Ms. Marvel came into conflict with Trump most directly, however, not in the pages of her official comic book but in a drawing by a fan who recreated Kirby’s image with the teenaged superhero punching the then-presidential candidate. Matt Stefani, an illustrator by trade, created an image that is both a careful homage to Kirby’s work and a more avowedly political version of it. Kirby and Simon shrunk from openly attacking the racial politics of the United States, including the anti-Semitism that impacted their own lives, preferring to pit their American hero against the forces of evil overseas. Stefani’s cover reproduces Kirby’s iconography but locates the xenophobia and racism Ms. Marvel is fighting squarely in the United States. Stefani’s image quickly went viral and has become almost as famous as Kirby’s original.

In an even more recent image that he titled “Alt-Right Hook,” the cartoonist Matt Bors carefully replicates Jack Kirby’s original image to make a commentary on the vapidness of the debate surrounding the Richard Spencer incident. While Bors’s Captain America looks strikingly like the original, with the addition of a kerchief that alludes to the puncher’s anarchist politics, Bors replaces Hitler with Spencer to remind us that punching Nazis is an American tradition. Bors’s image deviates from Kirby’s original most strikingly in its background. Rather than a crowd of befuddled Nazis surrounding Captain America’s display of awesome raw power, Bors populates his scene with picture-taking onlookers. One says, “How Rude! Violence has never thwarted Nazis!” Another declares, “You’ll only alienate moderate Nazis.” And a third, standing next to an overturned trash bin, opines, “Even worse you hurt this innocent garbage.” Bors turns the myopic heroics of the original image back on its audience with an accusation of complicity that is absent from the original image. It directly asks the reader/onlooker to consider his position in relationship to the heroic violence that is being depicted.

Captain America, like many superheroes, fell into unpopularity after World War II and was discontinued in the 1950s. Kirby and his new collaborator Stan Lee brought him back, rescued from a block of ice by their creations the Avengers, in the midst of the United States’s war efforts in Vietnam. The revived Rogers became increasingly uncertain about American patriotism over the course of the 1960s, and in a story line from 1974 he fought a group of white supremacists intent on taking over the US government, unmasking one of their agents, amazingly, as Richard Nixon. In this respect, the character seems to have metamorphosed from a figure of straightforward patriotism to one whose greatest resonance lies in reflecting Americans’ ambivalences about war and nationalism.

So what does this tell us about the reemergence and reinterpretation of Kirby’s cover in recent years? In part, this phenomenon seems designed as a challenge to the ambivalence of those on the left who question the propriety of upping the game in the United States’s current struggle against fascism. Like the popular blog post, currently circulating on social media, titled “On The Propriety Of Punching a Nazi,” Bors’s cartoon criticizes liberal reticence.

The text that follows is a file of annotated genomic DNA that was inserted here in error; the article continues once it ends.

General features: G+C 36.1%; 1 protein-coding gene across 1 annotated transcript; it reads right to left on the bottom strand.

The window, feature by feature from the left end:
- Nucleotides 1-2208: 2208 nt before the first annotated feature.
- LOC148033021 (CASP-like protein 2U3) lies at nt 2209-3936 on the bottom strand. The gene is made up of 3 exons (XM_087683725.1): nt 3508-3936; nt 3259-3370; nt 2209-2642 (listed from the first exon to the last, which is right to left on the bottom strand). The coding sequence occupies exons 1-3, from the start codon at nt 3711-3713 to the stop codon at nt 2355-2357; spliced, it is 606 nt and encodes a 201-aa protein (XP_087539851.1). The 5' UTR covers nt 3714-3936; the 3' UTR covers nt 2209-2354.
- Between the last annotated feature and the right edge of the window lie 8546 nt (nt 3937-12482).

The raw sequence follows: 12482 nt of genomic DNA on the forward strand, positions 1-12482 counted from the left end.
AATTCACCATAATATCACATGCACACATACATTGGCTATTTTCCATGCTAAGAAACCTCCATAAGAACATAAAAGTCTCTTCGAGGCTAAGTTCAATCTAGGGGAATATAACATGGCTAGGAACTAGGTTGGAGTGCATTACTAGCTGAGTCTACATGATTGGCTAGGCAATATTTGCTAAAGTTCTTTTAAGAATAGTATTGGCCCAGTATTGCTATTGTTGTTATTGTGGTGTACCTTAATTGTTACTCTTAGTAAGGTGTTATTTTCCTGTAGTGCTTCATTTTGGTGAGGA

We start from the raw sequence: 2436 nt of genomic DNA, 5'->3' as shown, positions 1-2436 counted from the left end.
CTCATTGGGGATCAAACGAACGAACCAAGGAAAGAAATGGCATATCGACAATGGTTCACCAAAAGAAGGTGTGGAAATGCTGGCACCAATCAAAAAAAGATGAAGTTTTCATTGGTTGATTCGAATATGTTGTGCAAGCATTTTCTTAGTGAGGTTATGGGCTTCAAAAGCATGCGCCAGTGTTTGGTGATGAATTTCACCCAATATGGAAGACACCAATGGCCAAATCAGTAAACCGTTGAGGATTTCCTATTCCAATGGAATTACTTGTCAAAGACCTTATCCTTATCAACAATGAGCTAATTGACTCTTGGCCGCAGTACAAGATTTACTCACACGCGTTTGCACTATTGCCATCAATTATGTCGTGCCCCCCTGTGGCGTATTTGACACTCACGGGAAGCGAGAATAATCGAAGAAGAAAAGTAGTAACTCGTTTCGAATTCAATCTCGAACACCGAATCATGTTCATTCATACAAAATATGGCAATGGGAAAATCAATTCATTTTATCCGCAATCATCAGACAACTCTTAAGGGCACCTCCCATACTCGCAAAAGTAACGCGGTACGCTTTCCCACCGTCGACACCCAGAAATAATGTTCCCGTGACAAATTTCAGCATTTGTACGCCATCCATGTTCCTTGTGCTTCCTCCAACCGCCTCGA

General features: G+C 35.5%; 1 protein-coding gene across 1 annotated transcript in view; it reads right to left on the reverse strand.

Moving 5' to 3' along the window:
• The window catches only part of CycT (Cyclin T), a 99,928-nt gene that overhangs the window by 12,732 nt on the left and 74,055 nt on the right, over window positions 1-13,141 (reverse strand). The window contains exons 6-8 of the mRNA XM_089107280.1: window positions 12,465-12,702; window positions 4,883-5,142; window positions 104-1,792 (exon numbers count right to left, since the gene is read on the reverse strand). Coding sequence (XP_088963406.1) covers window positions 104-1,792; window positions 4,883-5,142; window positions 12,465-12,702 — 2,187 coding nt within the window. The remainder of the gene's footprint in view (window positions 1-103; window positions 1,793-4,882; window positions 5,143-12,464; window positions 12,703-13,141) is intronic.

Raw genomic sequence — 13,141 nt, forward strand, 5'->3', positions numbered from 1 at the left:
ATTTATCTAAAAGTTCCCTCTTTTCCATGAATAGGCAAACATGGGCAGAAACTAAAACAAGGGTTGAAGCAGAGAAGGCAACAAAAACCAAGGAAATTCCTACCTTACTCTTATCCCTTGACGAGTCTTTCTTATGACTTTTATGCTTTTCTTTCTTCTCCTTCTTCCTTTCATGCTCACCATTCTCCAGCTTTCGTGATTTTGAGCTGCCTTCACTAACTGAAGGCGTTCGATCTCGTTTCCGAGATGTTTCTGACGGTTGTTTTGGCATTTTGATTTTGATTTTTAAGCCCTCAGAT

Both strains — the ambivalence toward nationalism and the recommitment to combating fascism — exist in complicated tension in Marvel Comics’s recent reimagination of Captain America. In 2014, Marvel upended the franchise by announcing that, since Steve Rogers had lost his powers in an epic battle, the mantle of Captain America would be passed on to another man: Sam Wilson, a.k.a. The Falcon, Marvel’s first African-American superhero. A year later, Marvel, perhaps bowing to pressure created by the film franchise, reintroduced Steve Rogers as Captain America. But Wilson remains in the role, and serves as Captain America in the Avengers.

Nick Spencer, who writes both story lines, has tried to downplay the politically charged significance of transferring Captain America’s mantle to a black man:

If you’re liking what we’re doing in Captain America: Sam Wilson, with a more topical, of-the-moment take, we’ve got a lot more of that coming your way; but if you’re looking for that classic, timeless version, the one that’s steeped in the Greatest Generation with Cap fighting the face of true evil, now we’ve got that for you as well […] The country is as divided as it’s ever been, and Steve is one of a kind; he’s a unifying figure, someone we can all look up to, [and] someone we can all put our faith in.

Much can be said about today’s political landscape, but perhaps the most basic truth is that we find ourselves in a time of upheaval. Like Spencer’s discussion of what version of Captain America is relevant to whom, the Trump campaign and presidency has brought the question of national belonging into stark relief. Captain America’s evolution, his disappearances and reappearances, his existence in bodies of multiple races and genders, has much to teach us about the impossibility of understanding good and evil in simple metaphors — and the seemingly ever-present desire to do so anyway. Punching Nazis may not solve everything or arguably anything, but the sense of satisfaction its depiction brings us, it seems, is here to stay.

¤

Amy Abugo Ongiri is associate professor and the Jill Beck Director of Film Studies at Lawrence University.

Mark Lofgren, a senior double major in History and Film Studies at Lawrence University, assisted with the research for this essay.



PRESS ENTER TO SEARCH, OR ESC TO EXIT